People who used different means of transportation on different days of the week were asked to specify the one they used most often, that is, the greatest number of days. People who used more than one means of transportation to get to work each day were asked to report the one used for the longest distance during the work trip. The category, "Car, truck, or van", includes workers using a car (including company cars but excluding taxicabs), a truck of one-ton capacity or less, or a van. The category, "Public transportation", includes workers who used a bus or trolley bus, streetcar or trolley car, subway or elevated, railroad, or ferryboat, even if each mode is not shown separately in the tabulation. "Carro público" is included in the public transportation category in Puerto Rico. The category, "Other means," includes workers who used a mode of travel that is not identified separately within the data distribution. The category, "Other means," may vary from table to table, depending on the amount of detail shown in a particular distribution.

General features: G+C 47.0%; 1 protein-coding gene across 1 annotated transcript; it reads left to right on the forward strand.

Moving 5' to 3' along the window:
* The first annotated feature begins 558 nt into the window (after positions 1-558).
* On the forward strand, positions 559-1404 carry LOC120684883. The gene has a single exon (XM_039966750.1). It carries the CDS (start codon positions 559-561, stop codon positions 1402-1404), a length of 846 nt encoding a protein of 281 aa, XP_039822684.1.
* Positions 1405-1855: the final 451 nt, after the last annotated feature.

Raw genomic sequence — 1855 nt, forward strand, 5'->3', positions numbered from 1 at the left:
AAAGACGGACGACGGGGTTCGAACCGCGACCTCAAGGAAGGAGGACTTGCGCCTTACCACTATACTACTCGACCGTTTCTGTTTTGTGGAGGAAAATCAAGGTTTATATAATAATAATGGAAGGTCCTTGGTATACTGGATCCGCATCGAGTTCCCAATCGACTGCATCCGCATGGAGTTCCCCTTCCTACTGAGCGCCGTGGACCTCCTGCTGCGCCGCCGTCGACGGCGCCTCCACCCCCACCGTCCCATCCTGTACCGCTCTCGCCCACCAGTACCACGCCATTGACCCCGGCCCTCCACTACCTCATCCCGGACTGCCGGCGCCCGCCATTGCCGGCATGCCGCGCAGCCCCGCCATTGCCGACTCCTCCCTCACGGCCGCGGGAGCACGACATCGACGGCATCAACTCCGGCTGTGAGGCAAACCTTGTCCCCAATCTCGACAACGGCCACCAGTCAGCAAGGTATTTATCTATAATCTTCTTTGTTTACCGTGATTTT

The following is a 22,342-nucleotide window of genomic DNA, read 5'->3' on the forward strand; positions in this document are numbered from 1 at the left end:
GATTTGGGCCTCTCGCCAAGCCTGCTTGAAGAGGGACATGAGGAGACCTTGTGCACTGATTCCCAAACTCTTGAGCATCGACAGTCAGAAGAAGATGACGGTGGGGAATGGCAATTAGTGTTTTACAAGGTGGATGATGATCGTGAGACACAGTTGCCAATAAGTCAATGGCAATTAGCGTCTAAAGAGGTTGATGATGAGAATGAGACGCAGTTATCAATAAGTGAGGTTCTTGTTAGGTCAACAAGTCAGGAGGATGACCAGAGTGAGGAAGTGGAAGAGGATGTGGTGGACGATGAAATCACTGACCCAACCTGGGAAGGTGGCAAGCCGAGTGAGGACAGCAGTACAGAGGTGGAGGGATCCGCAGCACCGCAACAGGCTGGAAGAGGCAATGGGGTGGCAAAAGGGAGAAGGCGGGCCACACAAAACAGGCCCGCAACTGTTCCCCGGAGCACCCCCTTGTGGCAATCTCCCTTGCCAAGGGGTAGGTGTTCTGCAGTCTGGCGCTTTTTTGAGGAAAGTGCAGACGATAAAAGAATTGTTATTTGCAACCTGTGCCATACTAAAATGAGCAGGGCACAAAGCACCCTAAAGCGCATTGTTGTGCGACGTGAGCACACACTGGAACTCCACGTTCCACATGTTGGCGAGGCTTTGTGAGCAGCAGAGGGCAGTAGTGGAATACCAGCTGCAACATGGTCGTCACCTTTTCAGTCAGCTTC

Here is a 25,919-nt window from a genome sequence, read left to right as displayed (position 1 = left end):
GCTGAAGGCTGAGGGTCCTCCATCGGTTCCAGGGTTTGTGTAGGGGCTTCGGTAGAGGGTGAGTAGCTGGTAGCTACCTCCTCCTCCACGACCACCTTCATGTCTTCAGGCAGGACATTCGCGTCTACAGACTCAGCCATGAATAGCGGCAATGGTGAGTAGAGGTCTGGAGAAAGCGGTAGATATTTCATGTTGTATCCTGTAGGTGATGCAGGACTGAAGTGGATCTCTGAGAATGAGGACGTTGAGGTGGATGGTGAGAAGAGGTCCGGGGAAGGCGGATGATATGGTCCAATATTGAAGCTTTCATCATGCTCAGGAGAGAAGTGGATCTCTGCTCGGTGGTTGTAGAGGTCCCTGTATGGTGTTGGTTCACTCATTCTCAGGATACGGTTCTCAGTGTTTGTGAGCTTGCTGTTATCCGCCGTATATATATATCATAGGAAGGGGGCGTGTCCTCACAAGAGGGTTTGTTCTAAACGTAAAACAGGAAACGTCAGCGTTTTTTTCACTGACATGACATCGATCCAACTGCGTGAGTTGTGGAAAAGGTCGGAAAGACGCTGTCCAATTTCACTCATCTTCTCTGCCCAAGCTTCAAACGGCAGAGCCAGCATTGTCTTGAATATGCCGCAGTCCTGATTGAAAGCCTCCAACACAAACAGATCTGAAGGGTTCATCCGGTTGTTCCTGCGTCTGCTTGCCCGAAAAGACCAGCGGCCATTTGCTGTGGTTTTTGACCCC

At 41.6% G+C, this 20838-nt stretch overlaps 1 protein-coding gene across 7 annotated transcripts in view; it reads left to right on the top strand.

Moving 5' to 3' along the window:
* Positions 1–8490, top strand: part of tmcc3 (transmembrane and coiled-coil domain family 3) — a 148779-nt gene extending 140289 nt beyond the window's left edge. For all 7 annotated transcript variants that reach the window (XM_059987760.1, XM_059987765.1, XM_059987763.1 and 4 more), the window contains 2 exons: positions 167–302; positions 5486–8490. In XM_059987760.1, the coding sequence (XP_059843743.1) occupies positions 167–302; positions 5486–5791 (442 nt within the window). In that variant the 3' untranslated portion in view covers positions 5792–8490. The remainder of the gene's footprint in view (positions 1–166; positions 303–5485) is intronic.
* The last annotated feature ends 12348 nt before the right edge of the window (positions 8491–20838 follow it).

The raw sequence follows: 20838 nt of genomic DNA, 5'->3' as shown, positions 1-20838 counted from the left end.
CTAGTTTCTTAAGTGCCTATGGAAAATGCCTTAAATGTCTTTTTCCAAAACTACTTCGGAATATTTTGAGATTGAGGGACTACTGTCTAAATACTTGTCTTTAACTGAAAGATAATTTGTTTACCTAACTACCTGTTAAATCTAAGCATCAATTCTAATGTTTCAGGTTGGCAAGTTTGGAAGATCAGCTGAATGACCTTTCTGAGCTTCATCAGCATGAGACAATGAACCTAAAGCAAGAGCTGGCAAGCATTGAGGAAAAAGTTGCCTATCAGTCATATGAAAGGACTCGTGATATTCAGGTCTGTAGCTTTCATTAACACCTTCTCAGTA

The means of transportation data for some areas may show workers using modes of public transportation that are not available in those areas (for example, subway or elevated riders in a metropolitan area where there is no subway or elevated service). This result is largely due to people who worked during the reference week at a location that was different from their usual place of work (such as people away from home on business in an area where subway service was available), and people who used more than one means of transportation each day but whose principal means was unavailable where they lived (for example, residents of nonmetropolitan areas who drove to the fringe of a metropolitan area, and took the commuter railroad most of the distance to work).